State Opera SA
Great Hall (Freemason's Hall)
Until 24 Feb 2016

Review by Fran Edwards

Where better to produce a story with strong Masonic influences than in the Great Hall at the Freemasons? David Lampard has worked his usual magic with the set and costumes, with the added excellent lighting design from Daniel Barber. The set pieces move with ease to represent the many scenes of this opera, echoing the Masonic symbols and giving a good representation of the eclipse, which is the catalyst for the action.

As Tamino, Brenton Spiteri is a great young hero and portrays he character’s dismay and confusion well. His scenes with Nicholas Cannon are delightful, and Cannon plays Papageno with a lovely sense of fun. Naomi Hede was a charming, pure Pamina – the perfect fit for Tamino. The ladies, sung by Deborah Caddy, Rosanne Hoskins and Meran Bow, blended beautifully and presented a cheeky aspect to the opening.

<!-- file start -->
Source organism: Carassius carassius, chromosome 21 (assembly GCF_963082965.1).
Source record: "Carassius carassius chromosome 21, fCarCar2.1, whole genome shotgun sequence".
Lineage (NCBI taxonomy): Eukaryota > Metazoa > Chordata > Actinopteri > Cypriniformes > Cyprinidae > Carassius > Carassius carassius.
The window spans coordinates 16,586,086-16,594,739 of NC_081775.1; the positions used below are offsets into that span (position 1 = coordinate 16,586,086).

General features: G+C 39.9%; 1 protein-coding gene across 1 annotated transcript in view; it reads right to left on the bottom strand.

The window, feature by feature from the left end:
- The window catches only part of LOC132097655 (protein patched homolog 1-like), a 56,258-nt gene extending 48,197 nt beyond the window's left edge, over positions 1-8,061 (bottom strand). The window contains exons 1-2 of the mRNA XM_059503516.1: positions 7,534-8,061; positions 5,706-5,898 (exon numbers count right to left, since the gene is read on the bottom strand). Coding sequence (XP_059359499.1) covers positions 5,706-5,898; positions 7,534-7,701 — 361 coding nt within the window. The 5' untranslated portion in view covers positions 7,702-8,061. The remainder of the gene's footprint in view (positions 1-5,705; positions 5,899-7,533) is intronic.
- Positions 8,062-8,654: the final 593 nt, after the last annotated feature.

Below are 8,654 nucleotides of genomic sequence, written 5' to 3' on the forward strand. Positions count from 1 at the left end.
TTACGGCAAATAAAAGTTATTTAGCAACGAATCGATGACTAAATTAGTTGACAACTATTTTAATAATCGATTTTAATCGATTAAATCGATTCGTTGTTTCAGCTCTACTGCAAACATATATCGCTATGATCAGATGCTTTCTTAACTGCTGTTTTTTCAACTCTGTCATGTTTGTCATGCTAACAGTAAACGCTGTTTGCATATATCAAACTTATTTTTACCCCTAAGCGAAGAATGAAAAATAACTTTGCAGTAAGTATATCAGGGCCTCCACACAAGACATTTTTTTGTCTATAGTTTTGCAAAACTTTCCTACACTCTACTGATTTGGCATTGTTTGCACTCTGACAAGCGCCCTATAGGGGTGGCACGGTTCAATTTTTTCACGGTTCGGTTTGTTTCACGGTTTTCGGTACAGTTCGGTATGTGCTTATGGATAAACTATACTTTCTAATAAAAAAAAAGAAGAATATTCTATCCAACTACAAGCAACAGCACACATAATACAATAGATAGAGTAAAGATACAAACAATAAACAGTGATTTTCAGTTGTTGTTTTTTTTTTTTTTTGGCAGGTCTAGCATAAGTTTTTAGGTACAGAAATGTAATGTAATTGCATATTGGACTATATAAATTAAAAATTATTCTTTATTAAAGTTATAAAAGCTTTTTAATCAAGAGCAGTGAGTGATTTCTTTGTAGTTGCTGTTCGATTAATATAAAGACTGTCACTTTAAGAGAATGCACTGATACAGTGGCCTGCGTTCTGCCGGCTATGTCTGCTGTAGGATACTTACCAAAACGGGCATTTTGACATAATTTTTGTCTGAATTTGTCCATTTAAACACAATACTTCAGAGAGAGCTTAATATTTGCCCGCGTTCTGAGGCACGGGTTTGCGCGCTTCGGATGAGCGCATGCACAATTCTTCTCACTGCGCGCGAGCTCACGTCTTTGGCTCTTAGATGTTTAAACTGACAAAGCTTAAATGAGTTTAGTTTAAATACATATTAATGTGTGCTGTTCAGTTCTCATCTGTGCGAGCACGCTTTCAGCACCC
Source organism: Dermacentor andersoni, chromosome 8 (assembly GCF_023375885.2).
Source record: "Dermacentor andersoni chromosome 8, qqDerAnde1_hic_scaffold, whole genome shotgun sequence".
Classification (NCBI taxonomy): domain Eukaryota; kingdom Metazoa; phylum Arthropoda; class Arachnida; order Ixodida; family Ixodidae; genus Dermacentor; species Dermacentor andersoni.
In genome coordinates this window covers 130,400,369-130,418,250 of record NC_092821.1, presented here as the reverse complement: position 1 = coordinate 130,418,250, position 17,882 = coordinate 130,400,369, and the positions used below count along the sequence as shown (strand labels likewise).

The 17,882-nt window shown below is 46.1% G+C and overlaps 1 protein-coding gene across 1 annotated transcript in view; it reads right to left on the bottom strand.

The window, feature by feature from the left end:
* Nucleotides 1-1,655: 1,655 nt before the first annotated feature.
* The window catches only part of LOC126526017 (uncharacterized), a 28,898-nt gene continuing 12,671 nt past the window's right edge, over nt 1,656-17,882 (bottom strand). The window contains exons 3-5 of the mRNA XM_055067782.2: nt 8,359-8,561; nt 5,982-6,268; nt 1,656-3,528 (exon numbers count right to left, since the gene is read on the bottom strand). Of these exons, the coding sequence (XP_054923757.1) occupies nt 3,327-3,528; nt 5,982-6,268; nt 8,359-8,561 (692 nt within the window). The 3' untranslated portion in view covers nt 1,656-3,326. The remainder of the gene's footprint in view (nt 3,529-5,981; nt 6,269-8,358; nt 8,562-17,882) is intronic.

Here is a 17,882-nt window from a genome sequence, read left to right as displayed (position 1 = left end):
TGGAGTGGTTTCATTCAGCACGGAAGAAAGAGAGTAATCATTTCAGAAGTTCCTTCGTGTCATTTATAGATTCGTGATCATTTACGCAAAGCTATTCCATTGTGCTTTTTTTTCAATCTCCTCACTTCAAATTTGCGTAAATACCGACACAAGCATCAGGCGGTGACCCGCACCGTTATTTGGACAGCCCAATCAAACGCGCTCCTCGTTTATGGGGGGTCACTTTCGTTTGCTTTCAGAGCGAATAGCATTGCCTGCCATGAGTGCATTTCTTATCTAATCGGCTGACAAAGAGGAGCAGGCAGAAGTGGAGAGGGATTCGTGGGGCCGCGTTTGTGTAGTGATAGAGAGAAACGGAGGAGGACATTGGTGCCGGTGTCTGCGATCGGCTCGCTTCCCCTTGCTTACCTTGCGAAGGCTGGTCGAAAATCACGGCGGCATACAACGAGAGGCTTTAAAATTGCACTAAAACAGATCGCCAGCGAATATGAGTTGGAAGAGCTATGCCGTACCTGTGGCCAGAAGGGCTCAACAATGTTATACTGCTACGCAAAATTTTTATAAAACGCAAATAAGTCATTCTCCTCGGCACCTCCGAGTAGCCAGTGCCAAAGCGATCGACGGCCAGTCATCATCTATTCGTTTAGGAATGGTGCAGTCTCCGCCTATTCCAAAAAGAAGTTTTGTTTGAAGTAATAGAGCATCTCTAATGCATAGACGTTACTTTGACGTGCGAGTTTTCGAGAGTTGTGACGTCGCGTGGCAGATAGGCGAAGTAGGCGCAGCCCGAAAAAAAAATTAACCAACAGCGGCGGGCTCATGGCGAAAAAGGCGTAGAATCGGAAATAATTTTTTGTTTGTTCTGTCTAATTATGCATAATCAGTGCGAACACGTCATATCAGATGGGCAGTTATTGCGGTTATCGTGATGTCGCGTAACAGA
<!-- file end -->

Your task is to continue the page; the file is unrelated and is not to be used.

The Queen of the Night was magnificently presented by Joanna Mcwaters, handling the difficult arias with ease, as she did her flowing costume. As Monostato Adam Goodburn was pure evil, his costume and makeup emphasizing the fact. His voice improves every time I hear him. Robert England was imposing a Sarastro, but as I am not really familiar with the story line it took a while for me to decide whether he was good or evil.

Karina Jay as Papagena, Jeremy Tatchell as the Speaker and many others gave strong support. All, including the unseen State Opera SA Chorus, were under the sure hand of chorus master Timothy Sexton and conductor Luke Dollman. The small but excellent orchestra was a delight to listen to.

Director David Lampard, along with assistant director and movement coach Daniela Taddeo, should be congratulated on this fresh approach to a well-loved classic, although the 50s influence in some places may be confusing.

For Mozart lovers this is well worth a visit, and if you are not a Mozart lover go to see the interesting set and lovely costumes.

Rating: 4.5 stars (out of 5)